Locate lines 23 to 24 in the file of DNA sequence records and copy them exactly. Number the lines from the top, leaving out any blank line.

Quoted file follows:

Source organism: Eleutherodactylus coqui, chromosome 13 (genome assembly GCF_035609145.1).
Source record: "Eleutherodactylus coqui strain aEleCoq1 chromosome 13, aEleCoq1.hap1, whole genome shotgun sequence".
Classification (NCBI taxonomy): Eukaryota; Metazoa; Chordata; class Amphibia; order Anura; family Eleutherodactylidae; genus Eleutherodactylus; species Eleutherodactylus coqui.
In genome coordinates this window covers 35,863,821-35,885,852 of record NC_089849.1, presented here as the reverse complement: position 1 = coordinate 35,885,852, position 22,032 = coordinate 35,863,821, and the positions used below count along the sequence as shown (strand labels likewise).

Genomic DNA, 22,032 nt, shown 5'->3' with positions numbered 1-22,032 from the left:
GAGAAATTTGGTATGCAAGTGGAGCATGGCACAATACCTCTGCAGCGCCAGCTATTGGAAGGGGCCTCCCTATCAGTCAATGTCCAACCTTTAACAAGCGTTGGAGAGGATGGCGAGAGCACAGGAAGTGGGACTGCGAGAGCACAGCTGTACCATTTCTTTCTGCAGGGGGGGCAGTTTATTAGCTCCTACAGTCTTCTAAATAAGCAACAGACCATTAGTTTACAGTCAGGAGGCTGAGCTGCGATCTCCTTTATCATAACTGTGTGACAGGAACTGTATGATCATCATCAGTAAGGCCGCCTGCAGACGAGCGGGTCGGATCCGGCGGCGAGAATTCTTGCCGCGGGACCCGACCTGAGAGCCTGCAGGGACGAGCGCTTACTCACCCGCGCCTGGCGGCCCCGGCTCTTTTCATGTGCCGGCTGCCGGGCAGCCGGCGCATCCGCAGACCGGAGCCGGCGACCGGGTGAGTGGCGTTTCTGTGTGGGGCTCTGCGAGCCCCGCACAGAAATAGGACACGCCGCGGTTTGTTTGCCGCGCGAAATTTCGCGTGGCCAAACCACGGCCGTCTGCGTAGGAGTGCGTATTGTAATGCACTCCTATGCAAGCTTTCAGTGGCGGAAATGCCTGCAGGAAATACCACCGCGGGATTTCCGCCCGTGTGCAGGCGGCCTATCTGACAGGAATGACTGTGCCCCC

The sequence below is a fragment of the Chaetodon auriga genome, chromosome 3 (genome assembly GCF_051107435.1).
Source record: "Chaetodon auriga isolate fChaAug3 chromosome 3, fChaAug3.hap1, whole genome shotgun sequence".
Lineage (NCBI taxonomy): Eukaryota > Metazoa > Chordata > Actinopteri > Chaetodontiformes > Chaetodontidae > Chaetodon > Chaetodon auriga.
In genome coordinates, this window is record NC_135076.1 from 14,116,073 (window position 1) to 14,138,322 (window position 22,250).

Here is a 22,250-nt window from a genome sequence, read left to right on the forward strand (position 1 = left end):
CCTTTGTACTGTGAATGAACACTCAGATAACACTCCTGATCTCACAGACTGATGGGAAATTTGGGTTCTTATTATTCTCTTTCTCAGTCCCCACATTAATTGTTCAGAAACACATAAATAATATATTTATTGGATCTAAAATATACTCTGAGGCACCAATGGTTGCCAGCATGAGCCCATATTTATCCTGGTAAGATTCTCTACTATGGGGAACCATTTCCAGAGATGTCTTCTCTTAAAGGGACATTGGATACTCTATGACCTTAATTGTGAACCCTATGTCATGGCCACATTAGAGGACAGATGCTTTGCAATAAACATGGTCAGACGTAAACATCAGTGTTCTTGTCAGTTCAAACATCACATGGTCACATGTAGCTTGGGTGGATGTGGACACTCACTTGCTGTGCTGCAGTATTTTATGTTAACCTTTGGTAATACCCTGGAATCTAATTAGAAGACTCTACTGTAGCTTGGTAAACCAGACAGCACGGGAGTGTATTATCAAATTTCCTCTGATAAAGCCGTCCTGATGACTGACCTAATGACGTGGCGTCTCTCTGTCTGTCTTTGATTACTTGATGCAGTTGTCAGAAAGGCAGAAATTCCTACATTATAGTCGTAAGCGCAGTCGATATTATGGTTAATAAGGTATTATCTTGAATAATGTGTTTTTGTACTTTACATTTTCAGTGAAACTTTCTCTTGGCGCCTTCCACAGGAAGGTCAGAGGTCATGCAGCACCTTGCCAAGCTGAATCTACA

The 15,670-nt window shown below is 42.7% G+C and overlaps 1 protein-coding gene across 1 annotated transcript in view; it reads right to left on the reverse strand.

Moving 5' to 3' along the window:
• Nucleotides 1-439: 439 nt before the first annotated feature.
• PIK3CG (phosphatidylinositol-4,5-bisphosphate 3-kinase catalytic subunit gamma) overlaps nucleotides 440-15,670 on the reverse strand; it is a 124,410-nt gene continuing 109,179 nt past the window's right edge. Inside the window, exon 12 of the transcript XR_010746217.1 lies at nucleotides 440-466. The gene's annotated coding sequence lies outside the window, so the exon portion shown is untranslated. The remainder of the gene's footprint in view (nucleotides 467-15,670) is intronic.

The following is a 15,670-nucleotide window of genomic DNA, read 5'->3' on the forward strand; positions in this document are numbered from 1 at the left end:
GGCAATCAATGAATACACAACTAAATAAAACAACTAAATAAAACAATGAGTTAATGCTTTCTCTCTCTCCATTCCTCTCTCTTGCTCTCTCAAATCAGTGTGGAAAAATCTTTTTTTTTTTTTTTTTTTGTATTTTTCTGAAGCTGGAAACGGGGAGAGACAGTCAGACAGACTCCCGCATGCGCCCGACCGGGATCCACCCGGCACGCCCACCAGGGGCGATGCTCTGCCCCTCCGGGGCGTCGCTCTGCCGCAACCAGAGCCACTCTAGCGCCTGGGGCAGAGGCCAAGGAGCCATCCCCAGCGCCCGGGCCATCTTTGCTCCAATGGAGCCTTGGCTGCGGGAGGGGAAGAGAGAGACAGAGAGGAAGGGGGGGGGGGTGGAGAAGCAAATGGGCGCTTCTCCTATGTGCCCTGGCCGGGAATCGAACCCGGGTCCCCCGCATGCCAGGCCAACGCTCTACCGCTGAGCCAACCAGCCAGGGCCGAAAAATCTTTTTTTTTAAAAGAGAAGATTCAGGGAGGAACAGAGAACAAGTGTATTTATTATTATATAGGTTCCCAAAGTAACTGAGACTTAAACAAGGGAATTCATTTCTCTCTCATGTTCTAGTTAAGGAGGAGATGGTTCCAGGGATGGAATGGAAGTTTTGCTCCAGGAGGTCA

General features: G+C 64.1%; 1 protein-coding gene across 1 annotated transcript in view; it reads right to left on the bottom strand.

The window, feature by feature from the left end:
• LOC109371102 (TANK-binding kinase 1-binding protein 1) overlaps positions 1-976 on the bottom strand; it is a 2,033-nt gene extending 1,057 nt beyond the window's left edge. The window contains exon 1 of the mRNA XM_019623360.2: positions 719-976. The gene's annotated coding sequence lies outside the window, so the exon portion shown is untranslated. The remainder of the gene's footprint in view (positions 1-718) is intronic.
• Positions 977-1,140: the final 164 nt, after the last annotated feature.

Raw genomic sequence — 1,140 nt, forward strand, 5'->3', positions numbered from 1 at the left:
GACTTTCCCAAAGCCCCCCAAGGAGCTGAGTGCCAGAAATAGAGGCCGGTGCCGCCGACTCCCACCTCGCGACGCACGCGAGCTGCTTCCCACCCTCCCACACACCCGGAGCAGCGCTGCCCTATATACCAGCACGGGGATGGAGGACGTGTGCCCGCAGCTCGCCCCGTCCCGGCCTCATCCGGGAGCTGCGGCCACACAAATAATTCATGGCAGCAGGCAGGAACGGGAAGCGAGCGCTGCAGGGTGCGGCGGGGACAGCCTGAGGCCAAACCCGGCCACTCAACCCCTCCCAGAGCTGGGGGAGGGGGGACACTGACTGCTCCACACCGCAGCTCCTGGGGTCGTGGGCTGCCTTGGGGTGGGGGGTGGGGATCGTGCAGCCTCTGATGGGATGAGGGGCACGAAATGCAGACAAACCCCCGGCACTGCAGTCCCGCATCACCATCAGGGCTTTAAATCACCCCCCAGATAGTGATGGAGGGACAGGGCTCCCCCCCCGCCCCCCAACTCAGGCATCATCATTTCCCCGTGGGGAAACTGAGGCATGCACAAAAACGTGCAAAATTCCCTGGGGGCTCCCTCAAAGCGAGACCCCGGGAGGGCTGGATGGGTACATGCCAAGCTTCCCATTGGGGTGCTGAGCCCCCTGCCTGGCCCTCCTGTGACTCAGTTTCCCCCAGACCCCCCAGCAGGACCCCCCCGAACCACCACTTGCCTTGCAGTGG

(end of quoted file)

Raw genomic sequence — 1,140 nt, forward strand, 5'->3', positions numbered from 1 at the left:
GACTTTCCCAAAGCCCCCCAAGGAGCTGAGTGCCAGAAATAGAGGCCGGTGCCGCCGACTCCCACCTCGCGACGCACGCGAGCTGCTTCCCACCCTCCCACACACCCGGAGCAGCGCTGCCCTATATACCAGCACGGGGATGGAGGACGTGTGCCCGCAGCTCGCCCCGTCCCGGCCTCATCCGGGAGCTGCGGCCACACAAATAATTCATGGCAGCAGGCAGGAACGGGAAGCGAGCGCTGCAGGGTGCGGCGGGGACAGCCTGAGGCCAAACCCGGCCACTCAACCCCTCCCAGAGCTGGGGGAGGGGGGACACTGACTGCTCCACACCGCAGCTCCTGGGGTCGTGGGCTGCCTTGGGGTGGGGGGTGGGGATCGTGCAGCCTCTGATGGGATGAGGGGCACGAAATGCAGACAAACCCCCGGCACTGCAGTCCCGCATCACCATCAGGGCTTTAAATCACCCCCCAGATAGTGATGGAGGGACAGGGCTCCCCCCCCGCCCCCCAACTCAGGCATCATCATTTCCCCGTGGGGAAACTGAGGCATGCACAAAAACGTGCAAAATTCCCTGGGGGCTCCCTCAAAGCGAGACCCCGGGAGGGCTGGATGGGTACATGCCAAGCTTCCCATTGGGGTGCTGAGCCCCCTGCCTGGCCCTCCTGTGACTCAGTTTCCCCCAGACCCCCCAGCAGGACCCCCCCGAACCACCACTTGCCTTGCAGTGG